Friday, September 24, 2010

Clusterf**k nation

Following absolutely true to the script of The Fourth Turning (see, namely that we are at the end of the saeculum, and the social contract is breaking totally apart, the Democrats have shown stupidity and cowardice in not framing the debate about the Bush tax cuts in terms of what really ails America, that it has become a banana republic run by and for the rich ruling class, who have looted American corporations and manipulated the tax system to their express benefit lo these thirty years—no, the Democrats have backed off having a vote before the elections on Obama’s eminently reasonable proposal to keep the middle class tax cuts and let those on the  rich expire.

At a $70 billion annual run rate, the tax increase on the rich amounts to less than $5,000 per each of the 15 million officially unemployed persons in America.  As I have suggested, the economy would get the most benefit if the increased taxes on the rich were simply transferred to the unemployed, so that they and their children do not suffer further damage. 

Obama has ignored the lessons of recent electoral history, that it is the independents who decide presidential elections.  He lost the independents with Afghanistan and his sycophantic bailouts of the Wall Street banks.  The independents are leaning toward the Republicans, the party of keeping tax rates low on the rich, in the probably mistaken belief that the Republicans represent fiscal sanity, which Republican incumbents in the White House since Reagan most certainly have not.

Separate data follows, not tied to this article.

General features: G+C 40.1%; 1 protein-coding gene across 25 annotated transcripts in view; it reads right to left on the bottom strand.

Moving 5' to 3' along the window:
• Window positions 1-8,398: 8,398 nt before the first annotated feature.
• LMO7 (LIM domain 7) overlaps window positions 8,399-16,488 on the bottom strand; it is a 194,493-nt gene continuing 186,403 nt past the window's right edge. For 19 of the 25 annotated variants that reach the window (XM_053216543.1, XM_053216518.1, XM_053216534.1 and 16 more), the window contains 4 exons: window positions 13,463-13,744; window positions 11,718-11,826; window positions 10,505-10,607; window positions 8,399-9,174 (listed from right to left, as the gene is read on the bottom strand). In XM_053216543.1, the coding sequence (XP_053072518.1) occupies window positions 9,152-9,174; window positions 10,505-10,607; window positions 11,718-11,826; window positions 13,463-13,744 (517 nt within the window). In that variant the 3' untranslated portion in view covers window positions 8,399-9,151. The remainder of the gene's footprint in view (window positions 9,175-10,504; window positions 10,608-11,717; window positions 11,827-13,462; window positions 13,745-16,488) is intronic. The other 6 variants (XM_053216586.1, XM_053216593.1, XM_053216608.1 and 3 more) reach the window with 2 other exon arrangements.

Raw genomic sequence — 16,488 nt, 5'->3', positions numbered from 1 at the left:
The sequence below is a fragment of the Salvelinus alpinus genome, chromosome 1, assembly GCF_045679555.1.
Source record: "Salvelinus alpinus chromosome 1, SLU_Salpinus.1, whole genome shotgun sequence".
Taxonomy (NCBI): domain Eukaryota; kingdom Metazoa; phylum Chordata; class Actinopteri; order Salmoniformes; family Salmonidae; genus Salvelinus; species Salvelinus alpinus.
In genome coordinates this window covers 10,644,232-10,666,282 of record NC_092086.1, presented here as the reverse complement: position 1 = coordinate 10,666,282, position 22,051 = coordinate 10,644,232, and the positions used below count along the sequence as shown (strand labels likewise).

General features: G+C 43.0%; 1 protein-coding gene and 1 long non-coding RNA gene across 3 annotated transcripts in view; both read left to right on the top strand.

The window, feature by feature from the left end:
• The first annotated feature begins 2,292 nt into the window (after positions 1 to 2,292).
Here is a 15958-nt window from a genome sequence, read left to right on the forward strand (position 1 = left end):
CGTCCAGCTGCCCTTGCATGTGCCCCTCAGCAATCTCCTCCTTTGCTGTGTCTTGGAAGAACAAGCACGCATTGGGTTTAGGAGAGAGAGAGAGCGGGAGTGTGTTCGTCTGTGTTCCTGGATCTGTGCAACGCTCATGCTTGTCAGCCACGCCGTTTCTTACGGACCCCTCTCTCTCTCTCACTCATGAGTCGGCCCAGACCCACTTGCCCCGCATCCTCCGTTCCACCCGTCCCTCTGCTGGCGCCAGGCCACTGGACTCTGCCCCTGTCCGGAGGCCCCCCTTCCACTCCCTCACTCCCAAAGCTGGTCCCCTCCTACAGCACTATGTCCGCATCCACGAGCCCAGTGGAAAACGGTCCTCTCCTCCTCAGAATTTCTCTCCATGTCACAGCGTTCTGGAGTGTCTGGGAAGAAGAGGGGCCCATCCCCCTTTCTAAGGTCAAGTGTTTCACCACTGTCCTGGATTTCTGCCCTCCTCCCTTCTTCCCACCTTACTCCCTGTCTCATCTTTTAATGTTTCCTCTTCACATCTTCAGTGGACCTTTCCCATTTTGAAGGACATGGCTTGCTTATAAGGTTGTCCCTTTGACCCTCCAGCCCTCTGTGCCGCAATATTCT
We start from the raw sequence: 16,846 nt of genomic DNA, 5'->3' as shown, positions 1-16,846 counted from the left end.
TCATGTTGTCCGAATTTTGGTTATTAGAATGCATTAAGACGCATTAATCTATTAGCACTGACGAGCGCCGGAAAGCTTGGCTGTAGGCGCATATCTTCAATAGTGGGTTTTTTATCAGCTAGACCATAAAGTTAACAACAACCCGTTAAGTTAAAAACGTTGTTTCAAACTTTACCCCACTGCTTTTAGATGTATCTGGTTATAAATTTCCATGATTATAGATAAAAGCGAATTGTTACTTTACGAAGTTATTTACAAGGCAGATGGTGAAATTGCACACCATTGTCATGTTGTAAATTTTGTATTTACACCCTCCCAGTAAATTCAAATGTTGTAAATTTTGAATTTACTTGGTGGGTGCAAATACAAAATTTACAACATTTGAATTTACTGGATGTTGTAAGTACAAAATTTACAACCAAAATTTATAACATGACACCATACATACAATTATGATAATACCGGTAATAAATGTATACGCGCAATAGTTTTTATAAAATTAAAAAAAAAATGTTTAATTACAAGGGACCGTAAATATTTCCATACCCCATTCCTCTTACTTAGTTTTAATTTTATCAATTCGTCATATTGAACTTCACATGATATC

Reagan sold a bill of goods to the public, who got happy on tax cuts, insisting that the tax cuts would be self-financing via “supply side economics,” which they were not.  The Bushes were both budget busters, although Bush I at least tried to pay his own way.  Only a Republican Congress with Clinton in the White House achieved anything resembling fiscal sanity, which is why the independents are lurching right.

The billionaire Koch brothers are bankrolling the Tea Party movement, which is likely exploit the public’s desire for fiscal sanity by cutting programs that are actuarially solvent for years to come, like Social Security (see reference, for example).

It’s a cluster, the makings of highly nonlinear adjustments in the near future.


This excellent BBC series traces the rise of public relations and how the independents now decide presidential elections.  This is the first episode; links to succeeding episodes appear at the end.

Added 10/1:

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